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On The Media

The Apple, Jacked

Friday, February 27, 2009

Twenty years ago this week 60 Minutes introduced much of the country to Alar, a chemical used to make apples ripen on time. They argued that Alar was also an unregulated carcinogen, after which a panic ensued. Food journalist Michael Pollan argues that the fallout ...

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On The Media

Orwell and the English Language

Friday, December 19, 2008

Best known for his novels 1984 and Animal Farm, George Orwell's mastery of clear language is nowhere more evident than in his essays. New Yorker staff writer George Packer, who has compiled some of these shorter works into two volumes, says Orwell's voice was irascible and ...

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On The Media

The Stories They Carried

Friday, December 12, 2008

The Federal Writers' Project put thousands of people to work including Zora Neale Hurston, Stetson Kennedy, and John Steinbeck. They recorded oral histories, folkways, music and wrote everything from state guides to children's books. Jerrold Hirsch, author of Portrait of America describes the legacy of ...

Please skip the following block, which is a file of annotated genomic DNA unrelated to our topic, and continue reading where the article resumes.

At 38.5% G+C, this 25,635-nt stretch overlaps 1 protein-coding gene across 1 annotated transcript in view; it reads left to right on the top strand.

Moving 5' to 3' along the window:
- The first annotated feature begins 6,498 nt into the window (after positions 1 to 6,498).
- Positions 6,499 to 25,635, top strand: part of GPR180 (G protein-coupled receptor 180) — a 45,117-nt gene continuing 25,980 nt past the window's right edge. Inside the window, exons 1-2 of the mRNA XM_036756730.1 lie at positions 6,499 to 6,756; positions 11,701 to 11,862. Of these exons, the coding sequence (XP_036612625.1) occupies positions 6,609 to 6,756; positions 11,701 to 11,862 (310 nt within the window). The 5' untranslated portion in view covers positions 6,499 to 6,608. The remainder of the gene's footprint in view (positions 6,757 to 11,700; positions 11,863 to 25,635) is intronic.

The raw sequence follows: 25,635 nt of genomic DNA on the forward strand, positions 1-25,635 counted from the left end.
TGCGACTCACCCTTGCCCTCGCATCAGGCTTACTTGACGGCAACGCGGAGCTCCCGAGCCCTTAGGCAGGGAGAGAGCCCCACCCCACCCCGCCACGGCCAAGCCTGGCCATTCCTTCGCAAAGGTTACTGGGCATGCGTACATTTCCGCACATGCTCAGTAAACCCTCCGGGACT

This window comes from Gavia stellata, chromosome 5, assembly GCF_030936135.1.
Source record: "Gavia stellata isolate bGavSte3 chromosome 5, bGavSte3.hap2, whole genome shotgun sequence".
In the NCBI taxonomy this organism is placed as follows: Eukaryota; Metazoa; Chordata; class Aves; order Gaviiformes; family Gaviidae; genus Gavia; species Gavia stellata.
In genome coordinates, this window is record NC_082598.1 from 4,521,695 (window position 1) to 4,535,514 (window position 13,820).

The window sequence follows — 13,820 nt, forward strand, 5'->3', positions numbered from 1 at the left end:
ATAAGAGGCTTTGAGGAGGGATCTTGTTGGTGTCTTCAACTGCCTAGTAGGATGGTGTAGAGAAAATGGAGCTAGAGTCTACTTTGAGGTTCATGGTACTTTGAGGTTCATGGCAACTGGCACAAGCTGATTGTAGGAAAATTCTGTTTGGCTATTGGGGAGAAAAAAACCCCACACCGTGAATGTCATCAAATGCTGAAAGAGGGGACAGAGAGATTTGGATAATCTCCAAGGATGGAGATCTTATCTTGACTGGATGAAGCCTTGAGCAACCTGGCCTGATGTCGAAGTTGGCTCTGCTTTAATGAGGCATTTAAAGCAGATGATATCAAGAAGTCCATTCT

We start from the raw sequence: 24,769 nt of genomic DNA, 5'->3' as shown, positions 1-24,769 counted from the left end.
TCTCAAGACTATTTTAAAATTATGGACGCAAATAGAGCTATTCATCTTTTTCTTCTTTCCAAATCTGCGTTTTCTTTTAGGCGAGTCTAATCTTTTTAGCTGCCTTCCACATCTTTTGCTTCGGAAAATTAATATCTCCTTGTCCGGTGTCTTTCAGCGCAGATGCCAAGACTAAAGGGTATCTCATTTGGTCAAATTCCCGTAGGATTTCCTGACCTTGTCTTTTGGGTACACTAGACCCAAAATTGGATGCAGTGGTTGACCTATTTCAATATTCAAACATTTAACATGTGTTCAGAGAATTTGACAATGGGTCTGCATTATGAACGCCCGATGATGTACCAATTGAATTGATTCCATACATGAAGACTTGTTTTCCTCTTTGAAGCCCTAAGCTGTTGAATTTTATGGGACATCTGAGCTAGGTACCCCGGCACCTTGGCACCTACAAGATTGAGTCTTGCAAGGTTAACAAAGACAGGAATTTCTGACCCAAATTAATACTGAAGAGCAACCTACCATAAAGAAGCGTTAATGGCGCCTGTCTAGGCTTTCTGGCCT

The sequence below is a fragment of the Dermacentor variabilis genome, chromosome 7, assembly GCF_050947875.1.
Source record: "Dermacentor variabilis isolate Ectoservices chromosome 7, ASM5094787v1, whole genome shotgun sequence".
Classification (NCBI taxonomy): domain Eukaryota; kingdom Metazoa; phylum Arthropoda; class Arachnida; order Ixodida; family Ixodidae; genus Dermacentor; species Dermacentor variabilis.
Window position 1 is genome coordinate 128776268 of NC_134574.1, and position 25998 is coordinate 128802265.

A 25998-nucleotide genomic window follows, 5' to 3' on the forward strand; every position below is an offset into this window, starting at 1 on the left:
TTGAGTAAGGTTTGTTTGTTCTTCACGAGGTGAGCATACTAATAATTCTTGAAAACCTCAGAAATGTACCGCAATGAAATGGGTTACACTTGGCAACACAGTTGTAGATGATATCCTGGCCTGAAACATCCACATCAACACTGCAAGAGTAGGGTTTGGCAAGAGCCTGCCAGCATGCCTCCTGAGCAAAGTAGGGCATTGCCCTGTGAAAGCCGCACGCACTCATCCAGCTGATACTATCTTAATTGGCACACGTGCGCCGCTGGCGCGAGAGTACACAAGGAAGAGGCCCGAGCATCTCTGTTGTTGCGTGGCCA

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On The Media

Writers On the Rolls

Friday, December 12, 2008

Economic misery has spread to journalism and newspeople everywhere are being laid-off. But The New Republic's Mark Pinsky has found hope for reporters in a previous economic downturn. He advocates a resurrection and re-imagining of the Work Progress Administration's Federal Writers' Project.

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On The Media

The Dirty South

Friday, November 07, 2008

Lee Atwater became one of the most complicated and successful Republican political operatives in history by employing a triple threat; spin when you can, change the subject when you can’t and if all else fails – mine the voters’ resentment, and fear, usually of blacks. Stefan Forbes, director of